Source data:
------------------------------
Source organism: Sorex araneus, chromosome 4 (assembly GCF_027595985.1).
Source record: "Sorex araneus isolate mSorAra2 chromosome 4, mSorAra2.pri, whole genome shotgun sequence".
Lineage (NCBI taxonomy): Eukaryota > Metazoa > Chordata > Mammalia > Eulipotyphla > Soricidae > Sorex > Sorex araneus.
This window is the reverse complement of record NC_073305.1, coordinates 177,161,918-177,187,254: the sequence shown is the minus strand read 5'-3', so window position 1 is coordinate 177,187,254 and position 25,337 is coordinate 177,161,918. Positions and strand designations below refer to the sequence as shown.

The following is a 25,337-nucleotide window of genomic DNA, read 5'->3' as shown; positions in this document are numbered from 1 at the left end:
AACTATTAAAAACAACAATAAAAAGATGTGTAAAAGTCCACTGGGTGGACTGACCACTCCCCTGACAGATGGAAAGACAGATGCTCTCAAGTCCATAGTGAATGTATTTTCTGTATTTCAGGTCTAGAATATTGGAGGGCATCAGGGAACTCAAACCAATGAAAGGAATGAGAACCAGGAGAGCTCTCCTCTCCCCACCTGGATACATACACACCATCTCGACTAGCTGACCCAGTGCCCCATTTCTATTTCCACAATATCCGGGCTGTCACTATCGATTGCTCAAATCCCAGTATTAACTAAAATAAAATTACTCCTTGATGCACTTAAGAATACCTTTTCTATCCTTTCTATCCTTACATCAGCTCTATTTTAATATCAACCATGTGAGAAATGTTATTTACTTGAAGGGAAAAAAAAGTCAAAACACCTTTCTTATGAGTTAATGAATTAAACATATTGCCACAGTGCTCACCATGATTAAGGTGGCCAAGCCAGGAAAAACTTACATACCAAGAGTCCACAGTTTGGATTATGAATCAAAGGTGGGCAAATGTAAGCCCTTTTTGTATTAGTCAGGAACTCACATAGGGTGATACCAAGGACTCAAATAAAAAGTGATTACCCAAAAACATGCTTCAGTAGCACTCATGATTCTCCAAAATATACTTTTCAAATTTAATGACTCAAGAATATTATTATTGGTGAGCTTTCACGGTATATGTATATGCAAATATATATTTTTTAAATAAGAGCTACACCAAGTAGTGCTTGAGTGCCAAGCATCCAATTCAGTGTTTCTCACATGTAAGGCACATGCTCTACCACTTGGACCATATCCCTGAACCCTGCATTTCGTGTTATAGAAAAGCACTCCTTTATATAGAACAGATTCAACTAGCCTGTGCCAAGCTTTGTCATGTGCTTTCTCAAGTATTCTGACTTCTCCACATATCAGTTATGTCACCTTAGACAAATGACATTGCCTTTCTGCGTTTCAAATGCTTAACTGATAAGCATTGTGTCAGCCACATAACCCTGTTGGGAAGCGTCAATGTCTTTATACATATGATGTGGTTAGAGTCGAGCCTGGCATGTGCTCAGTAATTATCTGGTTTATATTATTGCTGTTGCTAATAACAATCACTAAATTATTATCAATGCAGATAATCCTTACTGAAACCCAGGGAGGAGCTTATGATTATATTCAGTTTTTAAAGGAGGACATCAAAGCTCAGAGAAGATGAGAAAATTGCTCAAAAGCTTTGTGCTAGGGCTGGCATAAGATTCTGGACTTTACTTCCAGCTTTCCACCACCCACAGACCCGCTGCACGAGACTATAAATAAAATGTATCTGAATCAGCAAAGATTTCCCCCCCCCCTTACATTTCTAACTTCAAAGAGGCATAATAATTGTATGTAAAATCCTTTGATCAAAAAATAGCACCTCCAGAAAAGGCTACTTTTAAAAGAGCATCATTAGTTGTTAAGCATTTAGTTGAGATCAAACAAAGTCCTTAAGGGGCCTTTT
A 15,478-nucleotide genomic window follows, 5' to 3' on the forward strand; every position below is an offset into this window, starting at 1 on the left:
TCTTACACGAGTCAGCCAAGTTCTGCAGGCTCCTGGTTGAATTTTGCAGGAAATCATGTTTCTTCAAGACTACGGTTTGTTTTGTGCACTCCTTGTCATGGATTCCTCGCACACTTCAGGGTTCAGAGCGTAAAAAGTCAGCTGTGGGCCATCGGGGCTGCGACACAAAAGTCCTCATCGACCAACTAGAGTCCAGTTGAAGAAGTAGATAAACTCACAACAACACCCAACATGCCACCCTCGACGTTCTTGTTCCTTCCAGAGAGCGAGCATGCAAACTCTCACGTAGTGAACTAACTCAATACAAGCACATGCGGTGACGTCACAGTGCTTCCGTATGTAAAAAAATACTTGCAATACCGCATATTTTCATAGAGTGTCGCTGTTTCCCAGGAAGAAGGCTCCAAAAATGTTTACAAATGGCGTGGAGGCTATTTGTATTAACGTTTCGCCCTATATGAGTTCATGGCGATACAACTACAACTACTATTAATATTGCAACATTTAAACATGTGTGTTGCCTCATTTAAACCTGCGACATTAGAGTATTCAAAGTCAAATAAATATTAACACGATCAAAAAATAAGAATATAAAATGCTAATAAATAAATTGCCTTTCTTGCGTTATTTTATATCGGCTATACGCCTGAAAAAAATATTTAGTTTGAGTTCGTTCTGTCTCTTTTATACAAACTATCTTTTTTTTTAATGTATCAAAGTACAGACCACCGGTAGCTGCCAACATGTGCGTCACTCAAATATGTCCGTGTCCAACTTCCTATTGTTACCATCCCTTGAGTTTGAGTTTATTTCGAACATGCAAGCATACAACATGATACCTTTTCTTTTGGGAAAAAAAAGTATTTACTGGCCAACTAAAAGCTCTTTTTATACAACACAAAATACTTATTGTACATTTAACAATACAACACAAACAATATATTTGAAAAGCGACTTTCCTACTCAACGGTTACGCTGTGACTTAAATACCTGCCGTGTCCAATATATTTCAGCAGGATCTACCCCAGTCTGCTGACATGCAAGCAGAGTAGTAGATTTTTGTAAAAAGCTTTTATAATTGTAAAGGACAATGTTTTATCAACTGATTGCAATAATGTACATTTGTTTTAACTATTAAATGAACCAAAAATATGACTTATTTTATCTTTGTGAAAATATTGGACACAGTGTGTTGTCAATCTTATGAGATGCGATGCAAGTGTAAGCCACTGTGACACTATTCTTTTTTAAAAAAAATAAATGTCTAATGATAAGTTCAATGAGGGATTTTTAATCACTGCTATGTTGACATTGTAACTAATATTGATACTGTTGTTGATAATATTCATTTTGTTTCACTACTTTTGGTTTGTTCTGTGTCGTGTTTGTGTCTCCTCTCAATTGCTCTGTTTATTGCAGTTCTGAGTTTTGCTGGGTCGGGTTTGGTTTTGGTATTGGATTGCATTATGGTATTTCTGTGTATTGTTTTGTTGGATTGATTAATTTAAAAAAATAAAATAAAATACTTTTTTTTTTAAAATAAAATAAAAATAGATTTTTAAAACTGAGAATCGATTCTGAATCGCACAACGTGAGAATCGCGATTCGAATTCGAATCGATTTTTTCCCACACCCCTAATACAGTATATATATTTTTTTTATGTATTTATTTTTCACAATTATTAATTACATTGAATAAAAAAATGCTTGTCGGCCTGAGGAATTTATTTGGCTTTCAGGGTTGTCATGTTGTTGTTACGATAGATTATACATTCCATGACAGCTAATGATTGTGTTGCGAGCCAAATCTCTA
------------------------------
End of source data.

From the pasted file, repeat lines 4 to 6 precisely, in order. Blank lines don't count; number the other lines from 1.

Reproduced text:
This window is the reverse complement of record NC_073305.1, coordinates 177,161,918-177,187,254: the sequence shown is the minus strand read 5'-3', so window position 1 is coordinate 177,187,254 and position 25,337 is coordinate 177,161,918. Positions and strand designations below refer to the sequence as shown.

The following is a 25,337-nucleotide window of genomic DNA, read 5'->3' as shown; positions in this document are numbered from 1 at the left end:
AACTATTAAAAACAACAATAAAAAGATGTGTAAAAGTCCACTGGGTGGACTGACCACTCCCCTGACAGATGGAAAGACAGATGCTCTCAAGTCCATAGTGAATGTATTTTCTGTATTTCAGGTCTAGAATATTGGAGGGCATCAGGGAACTCAAACCAATGAAAGGAATGAGAACCAGGAGAGCTCTCCTCTCCCCACCTGGATACATACACACCATCTCGACTAGCTGACCCAGTGCCCCATTTCTATTTCCACAATATCCGGGCTGTCACTATCGATTGCTCAAATCCCAGTATTAACTAAAATAAAATTACTCCTTGATGCACTTAAGAATACCTTTTCTATCCTTTCTATCCTTACATCAGCTCTATTTTAATATCAACCATGTGAGAAATGTTATTTACTTGAAGGGAAAAAAAAGTCAAAACACCTTTCTTATGAGTTAATGAATTAAACATATTGCCACAGTGCTCACCATGATTAAGGTGGCCAAGCCAGGAAAAACTTACATACCAAGAGTCCACAGTTTGGATTATGAATCAAAGGTGGGCAAATGTAAGCCCTTTTTGTATTAGTCAGGAACTCACATAGGGTGATACCAAGGACTCAAATAAAAAGTGATTACCCAAAAACATGCTTCAGTAGCACTCATGATTCTCCAAAATATACTTTTCAAATTTAATGACTCAAGAATATTATTATTGGTGAGCTTTCACGGTATATGTATATGCAAATATATATTTTTTAAATAAGAGCTACACCAAGTAGTGCTTGAGTGCCAAGCATCCAATTCAGTGTTTCTCACATGTAAGGCACATGCTCTACCACTTGGACCATATCCCTGAACCCTGCATTTCGTGTTATAGAAAAGCACTCCTTTATATAGAACAGATTCAACTAGCCTGTGCCAAGCTTTGTCATGTGCTTTCTCAAGTATTCTGACTTCTCCACATATCAGTTATGTCACCTTAGACAAATGACATTGCCTTTCTGCGTTTCAAATGCTTAACTGATAAGCATTGTGTCAGCCACATAACCCTGTTGGGAAGCGTCAATGTCTTTATACATATGATGTGGTTAGAGTCGAGCCTGGCATGTGCTCAGTAATTATCTGGTTTATATTATTGCTGTTGCTAATAACAATCACTAAATTATTATCAATGCAGATAATCCTTACTGAAACCCAGGGAGGAGCTTATGATTATATTCAGTTTTTAAAGGAGGACATCAAAGCTCAGAGAAGATGAGAAAATTGCTCAAAAGCTTTGTGCTAGGGCTGGCATAAGATTCTGGACTTTACTTCCAGCTTTCCACCACCCACAGACCCGCTGCACGAGACTATAAATAAAATGTATCTGAATCAGCAAAGATTTCCCCCCCCCCTTACATTTCTAACTTCAAAGAGGCATAATAATTGTATGTAAAATCCTTTGATCAAAAAATAGCACCTCCAGAAAAGGCTACTTTTAAAAGAGCATCATTAGTTGTTAAGCATTTAGTTGAGATCAAACAAAGTCCTTAAGGGGCCTTTT